A wholly unPC friend sent me a silly story about the gifts God gave Adam and Eve.
Adam got to pee standing up and Eve got the brain. Did I laugh ? Yes. Do I believe it ? No. Can’t be true because I have just completely mislaid the cap to the disinfectant (I was cleaning a dishcloth). A turmeric moment (annalog/turmeric) not to say green apple (annalog/the lost apple) moment. So, if it isn’t just about the brain, what is a woman ?
The plastic surgeon I worked for 50 years ago was affiliated to The Gender Research Unit in the now gone Middlesex Hospital. That work was based on 13 chromosomal variants (I think) between normal man at one end of the spectrum and normal woman at the other.
Normal is used in the then scientific sense of the word – it is not a word I throw around. Value judgements attach to it too easily.
Once in the waiting room where I worked, I saw a dazzlingly pretty, slender woman with dark hair in a red Mongolian lamb coat on whom I commented when I took in the next mug of tea to my boss. He looked at me and smiled. “I knew her when she was a little Maltese boy, running round Soho.”
That the world comprised more than men and women was clear to me from my first paying job in the theatre. I was brought up to be interested in people so who they went to bed with, how they voted or worshipped was part of their backstory. How they behaved as people was much more important.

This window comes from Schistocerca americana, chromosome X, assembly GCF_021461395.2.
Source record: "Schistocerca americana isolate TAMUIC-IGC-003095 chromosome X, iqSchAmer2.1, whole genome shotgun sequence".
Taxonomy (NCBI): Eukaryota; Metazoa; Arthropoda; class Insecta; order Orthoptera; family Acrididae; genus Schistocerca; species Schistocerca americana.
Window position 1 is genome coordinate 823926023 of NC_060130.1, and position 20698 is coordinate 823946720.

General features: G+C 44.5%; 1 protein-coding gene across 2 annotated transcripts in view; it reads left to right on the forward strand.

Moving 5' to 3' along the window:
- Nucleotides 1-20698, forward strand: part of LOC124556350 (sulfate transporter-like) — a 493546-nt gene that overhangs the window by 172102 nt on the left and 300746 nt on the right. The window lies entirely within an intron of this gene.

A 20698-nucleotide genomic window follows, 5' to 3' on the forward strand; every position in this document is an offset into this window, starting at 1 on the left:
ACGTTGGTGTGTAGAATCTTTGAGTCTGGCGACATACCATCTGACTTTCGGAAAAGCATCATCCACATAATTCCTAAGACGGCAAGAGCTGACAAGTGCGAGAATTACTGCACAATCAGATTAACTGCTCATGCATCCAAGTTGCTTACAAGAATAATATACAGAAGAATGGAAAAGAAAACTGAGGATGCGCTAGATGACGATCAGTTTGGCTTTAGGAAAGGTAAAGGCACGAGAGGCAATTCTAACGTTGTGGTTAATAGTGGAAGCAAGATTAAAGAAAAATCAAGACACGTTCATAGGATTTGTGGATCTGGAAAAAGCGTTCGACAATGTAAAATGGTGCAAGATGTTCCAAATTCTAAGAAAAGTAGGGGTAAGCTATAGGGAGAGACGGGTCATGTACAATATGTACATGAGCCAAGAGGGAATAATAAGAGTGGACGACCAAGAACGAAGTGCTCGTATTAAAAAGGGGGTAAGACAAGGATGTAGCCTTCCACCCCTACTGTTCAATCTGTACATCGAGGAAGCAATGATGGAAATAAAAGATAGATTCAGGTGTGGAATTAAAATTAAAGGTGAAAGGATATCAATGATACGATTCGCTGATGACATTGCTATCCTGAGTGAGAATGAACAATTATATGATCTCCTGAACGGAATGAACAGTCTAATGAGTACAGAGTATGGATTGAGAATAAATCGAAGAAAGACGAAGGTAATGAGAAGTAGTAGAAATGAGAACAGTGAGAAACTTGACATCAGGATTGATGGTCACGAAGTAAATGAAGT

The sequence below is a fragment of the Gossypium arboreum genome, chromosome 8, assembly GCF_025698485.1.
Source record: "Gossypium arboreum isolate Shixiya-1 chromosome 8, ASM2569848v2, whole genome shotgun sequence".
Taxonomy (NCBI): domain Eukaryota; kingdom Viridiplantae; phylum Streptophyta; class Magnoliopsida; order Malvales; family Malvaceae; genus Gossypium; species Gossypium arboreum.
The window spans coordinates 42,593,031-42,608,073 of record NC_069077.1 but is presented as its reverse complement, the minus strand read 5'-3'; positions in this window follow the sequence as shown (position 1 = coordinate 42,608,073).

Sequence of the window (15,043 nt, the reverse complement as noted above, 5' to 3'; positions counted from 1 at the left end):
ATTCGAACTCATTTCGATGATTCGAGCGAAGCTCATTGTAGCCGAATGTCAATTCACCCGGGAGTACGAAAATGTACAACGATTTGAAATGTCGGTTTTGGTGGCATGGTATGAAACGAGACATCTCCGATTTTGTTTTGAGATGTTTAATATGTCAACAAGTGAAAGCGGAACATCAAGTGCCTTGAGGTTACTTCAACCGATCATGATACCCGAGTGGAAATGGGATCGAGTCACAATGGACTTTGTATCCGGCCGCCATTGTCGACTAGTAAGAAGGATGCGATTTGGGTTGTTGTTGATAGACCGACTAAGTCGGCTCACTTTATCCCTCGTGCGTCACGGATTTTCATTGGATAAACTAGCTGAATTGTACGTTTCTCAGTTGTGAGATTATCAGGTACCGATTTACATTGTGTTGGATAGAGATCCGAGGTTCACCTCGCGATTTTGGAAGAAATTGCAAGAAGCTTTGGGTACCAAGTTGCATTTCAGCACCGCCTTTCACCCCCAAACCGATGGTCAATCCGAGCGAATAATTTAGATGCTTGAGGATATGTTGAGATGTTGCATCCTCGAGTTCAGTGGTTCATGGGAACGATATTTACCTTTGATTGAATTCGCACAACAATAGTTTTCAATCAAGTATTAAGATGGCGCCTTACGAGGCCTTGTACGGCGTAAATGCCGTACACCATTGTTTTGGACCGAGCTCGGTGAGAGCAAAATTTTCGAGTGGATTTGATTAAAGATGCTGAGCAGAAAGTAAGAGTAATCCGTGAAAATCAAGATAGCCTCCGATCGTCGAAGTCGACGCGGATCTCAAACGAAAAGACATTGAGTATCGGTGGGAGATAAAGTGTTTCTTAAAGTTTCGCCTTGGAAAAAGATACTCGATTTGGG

Reading Tomiwa Owulde’s thoughtful review of The New Puritans by Andrew Doyle (Sunday Times 28.08.22), he makes reference to impossibility of disagreeing in the minds of what is now called variously woke or identity politics, or (new one on me) the Elect and Critical Social Justice. And he likens the response to the Salem witchhunts in Arthur Miller’s play The Crucible in which I played a small role at 14.
How my parents treated me and how they made judgements about me and with me seems even at this distance to be remarkably enlightened. I knew I was a girl, womanhood was something to aim for and you can credit my tough little mother.
If that was a woman, I was going to try and be one. The whole aberrant thing about staying a girl for as long as possible and the insane pursuit of a veneer of youth passed me by. I was brought up to make the best of myself in every way and I did, I still do, so that if somebody came after me now and tried to tell me that I wasn’t a woman because of this, that or the other thing, I think I’d laugh.
But then I am out of the public eye, exempt from social media, no longer important if I ever was– so I am safely left to get on with life’s long journey. And I wish I could say, this moment or that experience made me feel like a woman. The truth is, I have never questioned it. I went through years of being described as “unfeminine” but I knew who I was.
And the idea that somebody would find something I say not acceptable and therefore judge me not only as lacking but wicked is – pass double take – unthinkable. But then as Tomiwa Owulde says, very few women have the financial means of JK Rowling to protect themselves.
When I was thinking about this writing, I asked myself, what made me feel like a woman ? And sadly, like a lot of things, it is easier to define by the negatives – when I didn’t feel like one – than the positives. I am not going to do that, we currently do entirely too much of it. I am sick of people telling me the price of their success. There always was a price to success and there always will be, however you define it. Sometimes you think you know the price and can pay it and sometimes you don’t think. We have all made mistakes and that’s called life. (Fade in Peggy Lee singing “Cos I’m a woman – (spelled out) W O M A N.” )